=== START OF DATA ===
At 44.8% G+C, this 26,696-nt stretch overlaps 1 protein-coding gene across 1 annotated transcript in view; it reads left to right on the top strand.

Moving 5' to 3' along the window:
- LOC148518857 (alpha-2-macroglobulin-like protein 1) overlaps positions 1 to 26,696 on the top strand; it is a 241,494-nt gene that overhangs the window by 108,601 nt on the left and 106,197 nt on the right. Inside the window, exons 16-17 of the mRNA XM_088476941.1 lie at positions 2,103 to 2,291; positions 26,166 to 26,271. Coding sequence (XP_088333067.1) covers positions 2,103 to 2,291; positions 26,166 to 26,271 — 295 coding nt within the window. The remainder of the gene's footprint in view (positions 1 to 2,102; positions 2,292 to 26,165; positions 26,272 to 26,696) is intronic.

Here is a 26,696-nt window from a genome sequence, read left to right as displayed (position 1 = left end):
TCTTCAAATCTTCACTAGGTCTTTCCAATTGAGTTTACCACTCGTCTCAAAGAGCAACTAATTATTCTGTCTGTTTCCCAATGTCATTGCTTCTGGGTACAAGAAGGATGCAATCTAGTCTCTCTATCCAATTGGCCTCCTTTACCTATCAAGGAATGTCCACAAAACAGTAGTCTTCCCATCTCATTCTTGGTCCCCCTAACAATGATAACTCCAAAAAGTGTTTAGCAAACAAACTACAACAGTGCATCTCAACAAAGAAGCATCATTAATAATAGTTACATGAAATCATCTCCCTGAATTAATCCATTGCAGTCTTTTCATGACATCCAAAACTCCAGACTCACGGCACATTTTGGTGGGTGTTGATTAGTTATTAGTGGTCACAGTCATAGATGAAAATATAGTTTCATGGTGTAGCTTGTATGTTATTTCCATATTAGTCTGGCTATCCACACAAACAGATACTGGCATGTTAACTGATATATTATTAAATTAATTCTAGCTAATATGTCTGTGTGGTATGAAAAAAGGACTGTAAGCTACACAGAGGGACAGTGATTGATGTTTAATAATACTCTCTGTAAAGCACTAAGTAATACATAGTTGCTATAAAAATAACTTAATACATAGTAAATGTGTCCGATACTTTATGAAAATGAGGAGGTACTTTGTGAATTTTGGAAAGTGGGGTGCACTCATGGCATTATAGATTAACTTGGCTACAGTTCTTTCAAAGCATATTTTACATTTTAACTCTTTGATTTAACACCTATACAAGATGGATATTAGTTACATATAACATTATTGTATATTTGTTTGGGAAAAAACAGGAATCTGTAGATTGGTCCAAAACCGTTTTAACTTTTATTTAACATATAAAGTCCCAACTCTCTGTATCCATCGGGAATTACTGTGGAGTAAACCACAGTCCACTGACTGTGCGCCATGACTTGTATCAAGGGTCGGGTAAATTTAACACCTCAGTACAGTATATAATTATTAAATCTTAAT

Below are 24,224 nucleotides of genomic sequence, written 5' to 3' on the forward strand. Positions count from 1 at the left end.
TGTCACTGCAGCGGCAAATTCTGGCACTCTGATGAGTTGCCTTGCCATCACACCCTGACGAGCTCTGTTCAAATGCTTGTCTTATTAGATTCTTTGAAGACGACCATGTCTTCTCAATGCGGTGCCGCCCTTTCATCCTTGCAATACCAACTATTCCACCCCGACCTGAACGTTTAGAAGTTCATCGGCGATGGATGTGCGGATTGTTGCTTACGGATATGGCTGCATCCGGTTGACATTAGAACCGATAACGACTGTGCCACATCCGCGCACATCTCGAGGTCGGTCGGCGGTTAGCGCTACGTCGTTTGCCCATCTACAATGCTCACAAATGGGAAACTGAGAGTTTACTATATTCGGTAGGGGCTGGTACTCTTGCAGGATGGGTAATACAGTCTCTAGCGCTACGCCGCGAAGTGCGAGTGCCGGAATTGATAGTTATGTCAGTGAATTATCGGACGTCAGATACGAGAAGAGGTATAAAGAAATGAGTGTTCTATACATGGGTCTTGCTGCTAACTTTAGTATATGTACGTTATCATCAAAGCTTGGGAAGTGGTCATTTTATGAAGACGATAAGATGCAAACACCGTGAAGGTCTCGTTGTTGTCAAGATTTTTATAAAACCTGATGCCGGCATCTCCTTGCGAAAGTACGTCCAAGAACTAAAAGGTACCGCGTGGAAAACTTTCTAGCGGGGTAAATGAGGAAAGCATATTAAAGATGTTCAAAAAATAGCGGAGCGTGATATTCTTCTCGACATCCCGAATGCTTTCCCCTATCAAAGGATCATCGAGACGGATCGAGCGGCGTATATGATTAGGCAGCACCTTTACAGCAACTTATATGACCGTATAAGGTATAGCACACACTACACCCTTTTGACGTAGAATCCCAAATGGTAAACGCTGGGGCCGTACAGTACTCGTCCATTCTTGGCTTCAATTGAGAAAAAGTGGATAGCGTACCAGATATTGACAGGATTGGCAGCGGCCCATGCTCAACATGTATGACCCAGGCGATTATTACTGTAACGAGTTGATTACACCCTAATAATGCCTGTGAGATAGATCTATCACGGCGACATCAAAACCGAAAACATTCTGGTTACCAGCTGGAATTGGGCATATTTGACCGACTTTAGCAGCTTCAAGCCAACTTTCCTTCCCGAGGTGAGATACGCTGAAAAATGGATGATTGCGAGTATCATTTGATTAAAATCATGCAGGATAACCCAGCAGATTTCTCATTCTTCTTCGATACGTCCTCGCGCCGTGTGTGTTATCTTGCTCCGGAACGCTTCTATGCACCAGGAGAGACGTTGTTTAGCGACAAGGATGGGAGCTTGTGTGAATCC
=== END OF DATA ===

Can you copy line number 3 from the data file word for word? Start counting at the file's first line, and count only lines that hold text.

- LOC148518857 (alpha-2-macroglobulin-like protein 1) overlaps positions 1 to 26,696 on the top strand; it is a 241,494-nt gene that overhangs the window by 108,601 nt on the left and 106,197 nt on the right. Inside the window, exons 16-17 of the mRNA XM_088476941.1 lie at positions 2,103 to 2,291; positions 26,166 to 26,271. Coding sequence (XP_088333067.1) covers positions 2,103 to 2,291; positions 26,166 to 26,271 — 295 coding nt within the window. The remainder of the gene's footprint in view (positions 1 to 2,102; positions 2,292 to 26,165; positions 26,272 to 26,696) is intronic.